Does Journalism versus Surveillance equal Terrorism?

August 21, 2013

The deten­tion of Glenn Greenwald’s part­ner does not raise any issues over the use of cur­rent anti-ter­ror­ism legis­la­tion to tar­get journ­al­ism. The law says:

A per­son com­mits an offence if—
(a) he col­lects or makes a record of inform­a­tion of a kind likely to be use­ful to a per­son com­mit­ting or pre­par­ing an act of ter­ror­ism, or
(b) he pos­sesses a doc­u­ment or record con­tain­ing inform­a­tion of that kind.


An examin­ing officer may exam­ine goods…for the pur­pose of determ­in­ing wheth­er they have been used in the com­mis­sion, pre­par­a­tion or instig­a­tion of acts of ter­ror­ism

So flu research­ers and train spot­ters beware, in fact almost any­one doing any­thing a ter­ror­ist might find use­ful should be care­ful — and who knows what ter­ror­ists find use­ful? And even ask­ing such a ques­tion, let alone research­ing it, might turn up inform­a­tion which said ter­ror­ists may indeed find use­ful.

Bad laws may well appear absurd, but they are laws non­ethe­less, and they can lead dir­ectly to jail. But the issue here is not law, or act­ing in solid­ar­ity with an embar­rassed ally, but powers that are on the brink of des­troy­ing the ‘watch­dog’ func­tion of journ­al­ism, and a soci­ety where a legis­lature with the resources of the 19C attempts to over­see a secret exec­ut­ive with the powers of the 21C.

When it comes to Edward Snowden, the secur­ity ser­vices clearly feel that they, and not journ­al­ists or MPs, are in the best pos­i­tion to decide on what ele­ments of his rev­el­a­tions con­sti­tute a threat.

Guard­i­an edit­or Alan Rus­bridger, who pub­lished them, was told by one intel­li­gence officer over­see­ing the destruc­tion of a secret-stuffed laptop: “You’ve had your debate. There’s no need to write any more.” The lit­er­ary equi­val­ent of “Noth­ing to see here. Please move along.”

Clearly the scope of the ter­ror­ist threat is per­ceived to be any evid­en­tial ques­tion­ing of the secur­ity ser­vices’ rela­tion­ships with oth­er powers and agen­cies, or any fac­tu­ally-based chal­lenge to the mech­an­isms through which they mon­it­or and inter­fere with lives.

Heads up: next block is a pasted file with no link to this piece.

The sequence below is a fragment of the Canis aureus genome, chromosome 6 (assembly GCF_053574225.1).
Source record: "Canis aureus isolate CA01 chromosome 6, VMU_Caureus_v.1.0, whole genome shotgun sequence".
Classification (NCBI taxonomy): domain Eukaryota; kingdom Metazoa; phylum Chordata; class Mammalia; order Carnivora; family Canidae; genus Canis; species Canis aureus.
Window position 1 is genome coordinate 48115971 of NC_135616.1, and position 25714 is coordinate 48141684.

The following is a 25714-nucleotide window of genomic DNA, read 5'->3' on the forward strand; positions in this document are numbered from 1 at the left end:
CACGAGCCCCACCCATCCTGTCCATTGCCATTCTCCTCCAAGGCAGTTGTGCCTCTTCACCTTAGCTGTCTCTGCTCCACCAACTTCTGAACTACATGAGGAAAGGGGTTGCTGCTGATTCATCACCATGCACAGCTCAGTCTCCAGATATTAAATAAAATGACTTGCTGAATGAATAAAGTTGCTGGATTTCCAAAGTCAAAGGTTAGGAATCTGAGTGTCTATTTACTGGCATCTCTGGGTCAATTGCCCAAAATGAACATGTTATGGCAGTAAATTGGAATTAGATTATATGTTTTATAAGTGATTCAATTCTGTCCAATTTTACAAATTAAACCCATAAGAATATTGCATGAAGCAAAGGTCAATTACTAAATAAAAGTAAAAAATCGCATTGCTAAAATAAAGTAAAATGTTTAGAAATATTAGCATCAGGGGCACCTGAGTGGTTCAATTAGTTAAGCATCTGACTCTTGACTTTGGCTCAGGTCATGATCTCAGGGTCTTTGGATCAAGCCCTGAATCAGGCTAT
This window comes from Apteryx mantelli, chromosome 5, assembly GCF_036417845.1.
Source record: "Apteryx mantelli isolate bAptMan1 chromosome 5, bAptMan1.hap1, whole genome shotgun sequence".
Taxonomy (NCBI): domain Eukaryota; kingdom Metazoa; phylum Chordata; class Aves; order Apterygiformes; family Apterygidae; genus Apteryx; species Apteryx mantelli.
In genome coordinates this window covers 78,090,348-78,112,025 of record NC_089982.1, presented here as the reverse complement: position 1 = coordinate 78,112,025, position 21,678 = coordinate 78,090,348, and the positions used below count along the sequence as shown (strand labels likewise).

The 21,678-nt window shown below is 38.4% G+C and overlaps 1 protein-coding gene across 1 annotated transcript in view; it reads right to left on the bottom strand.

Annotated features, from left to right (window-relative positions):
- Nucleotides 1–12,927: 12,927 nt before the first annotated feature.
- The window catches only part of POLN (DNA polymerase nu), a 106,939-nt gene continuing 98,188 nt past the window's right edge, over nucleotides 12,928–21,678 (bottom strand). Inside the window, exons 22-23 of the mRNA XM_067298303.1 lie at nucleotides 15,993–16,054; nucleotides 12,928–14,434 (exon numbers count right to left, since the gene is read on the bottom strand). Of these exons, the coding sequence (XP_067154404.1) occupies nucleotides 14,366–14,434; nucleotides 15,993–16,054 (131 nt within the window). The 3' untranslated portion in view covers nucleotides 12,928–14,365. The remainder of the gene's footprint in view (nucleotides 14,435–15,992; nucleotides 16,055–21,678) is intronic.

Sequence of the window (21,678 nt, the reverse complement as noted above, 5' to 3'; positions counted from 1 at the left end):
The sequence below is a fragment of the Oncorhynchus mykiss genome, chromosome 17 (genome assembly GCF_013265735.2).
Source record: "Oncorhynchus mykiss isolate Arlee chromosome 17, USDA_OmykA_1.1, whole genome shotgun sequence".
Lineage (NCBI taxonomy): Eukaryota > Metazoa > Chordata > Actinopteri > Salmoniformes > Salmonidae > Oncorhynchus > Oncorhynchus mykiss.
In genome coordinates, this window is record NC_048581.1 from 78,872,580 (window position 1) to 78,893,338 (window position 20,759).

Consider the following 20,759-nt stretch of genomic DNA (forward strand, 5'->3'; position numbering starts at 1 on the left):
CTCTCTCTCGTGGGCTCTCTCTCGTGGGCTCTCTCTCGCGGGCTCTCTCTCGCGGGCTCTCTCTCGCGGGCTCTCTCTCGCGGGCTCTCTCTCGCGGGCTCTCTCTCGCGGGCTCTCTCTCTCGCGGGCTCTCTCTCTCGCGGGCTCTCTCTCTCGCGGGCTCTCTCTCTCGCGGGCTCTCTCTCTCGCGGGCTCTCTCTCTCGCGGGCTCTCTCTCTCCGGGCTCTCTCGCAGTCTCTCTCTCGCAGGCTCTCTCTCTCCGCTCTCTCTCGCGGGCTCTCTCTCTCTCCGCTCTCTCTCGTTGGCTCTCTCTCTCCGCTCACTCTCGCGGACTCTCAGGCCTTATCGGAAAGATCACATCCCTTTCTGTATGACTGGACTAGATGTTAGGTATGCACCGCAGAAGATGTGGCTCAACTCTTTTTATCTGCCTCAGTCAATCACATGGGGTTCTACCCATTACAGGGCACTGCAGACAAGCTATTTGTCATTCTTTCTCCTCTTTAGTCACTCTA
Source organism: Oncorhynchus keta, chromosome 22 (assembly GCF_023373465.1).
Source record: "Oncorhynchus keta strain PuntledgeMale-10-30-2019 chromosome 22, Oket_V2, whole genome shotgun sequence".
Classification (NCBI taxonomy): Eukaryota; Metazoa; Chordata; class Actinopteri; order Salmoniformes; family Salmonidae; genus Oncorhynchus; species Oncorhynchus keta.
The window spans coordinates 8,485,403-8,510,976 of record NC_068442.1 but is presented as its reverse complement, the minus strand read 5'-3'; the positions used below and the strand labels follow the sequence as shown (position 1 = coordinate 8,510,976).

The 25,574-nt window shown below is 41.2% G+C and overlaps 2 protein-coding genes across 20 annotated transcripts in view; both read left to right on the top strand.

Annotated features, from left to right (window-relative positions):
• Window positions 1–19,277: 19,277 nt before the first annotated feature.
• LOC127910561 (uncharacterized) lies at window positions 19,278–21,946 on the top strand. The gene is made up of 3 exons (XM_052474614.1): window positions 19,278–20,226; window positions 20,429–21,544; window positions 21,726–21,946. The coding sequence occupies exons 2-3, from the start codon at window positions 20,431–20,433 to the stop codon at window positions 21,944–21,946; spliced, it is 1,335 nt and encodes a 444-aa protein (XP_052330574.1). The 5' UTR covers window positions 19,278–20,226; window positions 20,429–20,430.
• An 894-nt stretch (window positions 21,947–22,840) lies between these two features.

The clar­ity ends rather abruptly. The evid­ence and facts required to make such chal­lenges are — by the very nature of the activ­ity — secret and there­fore must likely be obtained or held illeg­ally.

To make mat­ters mud­di­er, the argu­ment has to be con­duc­ted largely by proxy.

No one speaks dir­ectly for the secur­ity ser­vices, or if they leak on their behalf, their simple mes­sage is that the pub­lic — and the press — must trust them: that the over­sight mech­an­isms which gov­ern them are more than suf­fi­cient; the powers under which they oper­ate barely adequate.

This is hardly a unique pos­i­tion. Many of us feel that we should have more free­dom to act, few­er restric­tions on our beha­viour, more resources at our dis­pos­al. As Lord Leveson dis­covered, news­pa­per edit­ors are no excep­tion, espe­cially when it comes to the free­dom to humi­li­ate and shame celebrit­ies, politi­cians, and any­one fool­hardy enough to enter the pub­lic line of fire.

By com­par­is­on, the secur­ity ser­vices might be con­sidered mod­els of restraint. And there are indeed real plots and real threats.

Yet the rev­el­a­tions that our phone calls, inter­net searches, emails and texts are digit­ally stored and sifted, and the poten­tial for such inform­a­tion to be bought and sold (see Leveson above, although not just by journ­al­ists but by law­yers, insurers, and private indi­vidu­als) is a cause for con­cern that silence, or simple faith, can­not meet.

Thought­ful, lib­er­ally-minded pro­viders of digit­al sur­veil­lance ser­vices to gov­ern­ments acknow­ledge the prob­lem. This is Alex Karp of Palantir*:

In the case of gov­ern­ment agen­cies, he sug­gests an over­sight body that reviews all sur­veil­lance – an insti­tu­tion that is purely the­or­et­ic­al at the moment. “Some­thing like this will exist,” Karp insists. “Soci­et­ies will build it, pre­cisely because the altern­at­ive is let­ting ter­ror­ism hap­pen or los­ing all our liber­ties.” For­bes

No one seems likely to build it soon. Or to sug­gest how to over­see such over­seers. In the mean­time, we are wit­ness­ing the end of anonym­ous whis­tleblow­ing on the secret affairs of the state. As Rus­bridger wrote in the piece linked above: “it may not be long before it will be impossible for journ­al­ists to have con­fid­en­tial sources.” This will make offi­cial scru­tiny more neces­sary, and the bar of con­science yet high­er.

Let us not be under the illu­sion that whis­tleblowers are saints, and journ­al­ists their priestly con­fess­ors. But let us neither ima­gine that sur­veil­lance is a sword only wiel­ded by the just, and secrecy their only shield.

Absent a pub­lic debate and we must trust that our new secur­ity struc­tures con­tain no young digit­al Edgar Hoovers await­ing their moment, and that the most sin­is­ter res­ults of sur­veil­lance are embar­rass­ments at air­ports and not the Stasi-esque night­mare fic­tion­al­ised in The Lives of Oth­ers. If his­tory sug­gests any­thing, it is that we will only find out long after the event. Tech­no­logy, mean­while, is find­ing out ever more, ever faster.

*Palantir is a mem­ber of the Tech­no­logy Pion­eer com­munity of my employ­er, the World Eco­nom­ic For­um.

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